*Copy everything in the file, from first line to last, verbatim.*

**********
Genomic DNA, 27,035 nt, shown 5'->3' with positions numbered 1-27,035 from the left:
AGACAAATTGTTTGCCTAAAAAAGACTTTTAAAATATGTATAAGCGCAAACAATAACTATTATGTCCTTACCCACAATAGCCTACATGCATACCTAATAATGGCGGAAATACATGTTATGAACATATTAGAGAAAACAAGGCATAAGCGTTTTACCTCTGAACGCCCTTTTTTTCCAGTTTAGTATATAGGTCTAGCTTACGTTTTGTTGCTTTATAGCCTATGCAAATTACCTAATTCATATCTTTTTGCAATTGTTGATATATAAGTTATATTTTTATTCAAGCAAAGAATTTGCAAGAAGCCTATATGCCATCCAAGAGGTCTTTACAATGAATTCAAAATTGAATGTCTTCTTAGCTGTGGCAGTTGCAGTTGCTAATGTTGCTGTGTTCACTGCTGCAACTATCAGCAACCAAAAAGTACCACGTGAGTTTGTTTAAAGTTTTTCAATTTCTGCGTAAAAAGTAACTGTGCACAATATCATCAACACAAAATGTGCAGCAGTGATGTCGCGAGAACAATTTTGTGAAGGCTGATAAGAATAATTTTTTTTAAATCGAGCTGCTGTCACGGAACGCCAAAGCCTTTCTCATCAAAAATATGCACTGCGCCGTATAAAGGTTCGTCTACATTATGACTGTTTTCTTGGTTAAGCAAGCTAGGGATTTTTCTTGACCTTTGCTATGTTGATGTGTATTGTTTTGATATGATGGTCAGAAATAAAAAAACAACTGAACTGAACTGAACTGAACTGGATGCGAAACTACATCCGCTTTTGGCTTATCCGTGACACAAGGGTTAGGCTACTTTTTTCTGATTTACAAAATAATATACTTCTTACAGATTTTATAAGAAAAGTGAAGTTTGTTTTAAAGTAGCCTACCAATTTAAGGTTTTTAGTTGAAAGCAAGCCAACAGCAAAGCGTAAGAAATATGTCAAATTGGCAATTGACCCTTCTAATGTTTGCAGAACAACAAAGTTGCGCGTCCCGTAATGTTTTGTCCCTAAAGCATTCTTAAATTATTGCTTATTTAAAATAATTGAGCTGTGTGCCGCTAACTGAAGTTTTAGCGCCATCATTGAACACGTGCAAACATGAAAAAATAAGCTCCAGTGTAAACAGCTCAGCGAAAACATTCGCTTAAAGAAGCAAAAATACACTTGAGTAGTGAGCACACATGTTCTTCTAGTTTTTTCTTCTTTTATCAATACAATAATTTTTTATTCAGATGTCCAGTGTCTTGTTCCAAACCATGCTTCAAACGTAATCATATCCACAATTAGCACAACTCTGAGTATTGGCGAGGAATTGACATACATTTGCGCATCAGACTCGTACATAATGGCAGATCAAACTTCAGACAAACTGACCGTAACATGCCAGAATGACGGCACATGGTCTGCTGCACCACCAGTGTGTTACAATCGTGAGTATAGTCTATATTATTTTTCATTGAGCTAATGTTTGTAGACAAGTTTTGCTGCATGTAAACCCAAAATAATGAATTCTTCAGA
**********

Genomic DNA, 27,035 nt, shown 5'->3' with positions numbered 1-27,035 from the left:
AGACAAATTGTTTGCCTAAAAAAGACTTTTAAAATATGTATAAGCGCAAACAATAACTATTATGTCCTTACCCACAATAGCCTACATGCATACCTAATAATGGCGGAAATACATGTTATGAACATATTAGAGAAAACAAGGCATAAGCGTTTTACCTCTGAACGCCCTTTTTTTCCAGTTTAGTATATAGGTCTAGCTTACGTTTTGTTGCTTTATAGCCTATGCAAATTACCTAATTCATATCTTTTTGCAATTGTTGATATATAAGTTATATTTTTATTCAAGCAAAGAATTTGCAAGAAGCCTATATGCCATCCAAGAGGTCTTTACAATGAATTCAAAATTGAATGTCTTCTTAGCTGTGGCAGTTGCAGTTGCTAATGTTGCTGTGTTCACTGCTGCAACTATCAGCAACCAAAAAGTACCACGTGAGTTTGTTTAAAGTTTTTCAATTTCTGCGTAAAAAGTAACTGTGCACAATATCATCAACACAAAATGTGCAGCAGTGATGTCGCGAGAACAATTTTGTGAAGGCTGATAAGAATAATTTTTTTTAAATCGAGCTGCTGTCACGGAACGCCAAAGCCTTTCTCATCAAAAATATGCACTGCGCCGTATAAAGGTTCGTCTACATTATGACTGTTTTCTTGGTTAAGCAAGCTAGGGATTTTTCTTGACCTTTGCTATGTTGATGTGTATTGTTTTGATATGATGGTCAGAAATAAAAAAACAACTGAACTGAACTGAACTGAACTGGATGCGAAACTACATCCGCTTTTGGCTTATCCGTGACACAAGGGTTAGGCTACTTTTTTCTGATTTACAAAATAATATACTTCTTACAGATTTTATAAGAAAAGTGAAGTTTGTTTTAAAGTAGCCTACCAATTTAAGGTTTTTAGTTGAAAGCAAGCCAACAGCAAAGCGTAAGAAATATGTCAAATTGGCAATTGACCCTTCTAATGTTTGCAGAACAACAAAGTTGCGCGTCCCGTAATGTTTTGTCCCTAAAGCATTCTTAAATTATTGCTTATTTAAAATAATTGAGCTGTGTGCCGCTAACTGAAGTTTTAGCGCCATCATTGAACACGTGCAAACATGAAAAAATAAGCTCCAGTGTAAACAGCTCAGCGAAAACATTCGCTTAAAGAAGCAAAAATACACTTGAGTAGTGAGCACACATGTTCTTCTAGTTTTTTCTTCTTTTATCAATACAATAATTTTTTATTCAGATGTCCAGTGTCTTGTTCCAAACCATGCTTCAAACGTAATCATATCCACAATTAGCACAACTCTGAGTATTGGCGAGGAATTGACATACATTTGCGCATCAGACTCGTACATAATGGCAGATCAAACTTCAGACAAACTGACCGTAACATGCCAGAATGACGGCACATGGTCTGCTGCACCACCAGTGTGTTACAATCGTGAGTATAGTCTATATTATTTTTCATTGAGCTAATGTTTGTAGACAAGTTTTGCTGCATGTAAACCCAAAATAATGAATTCTTCAGA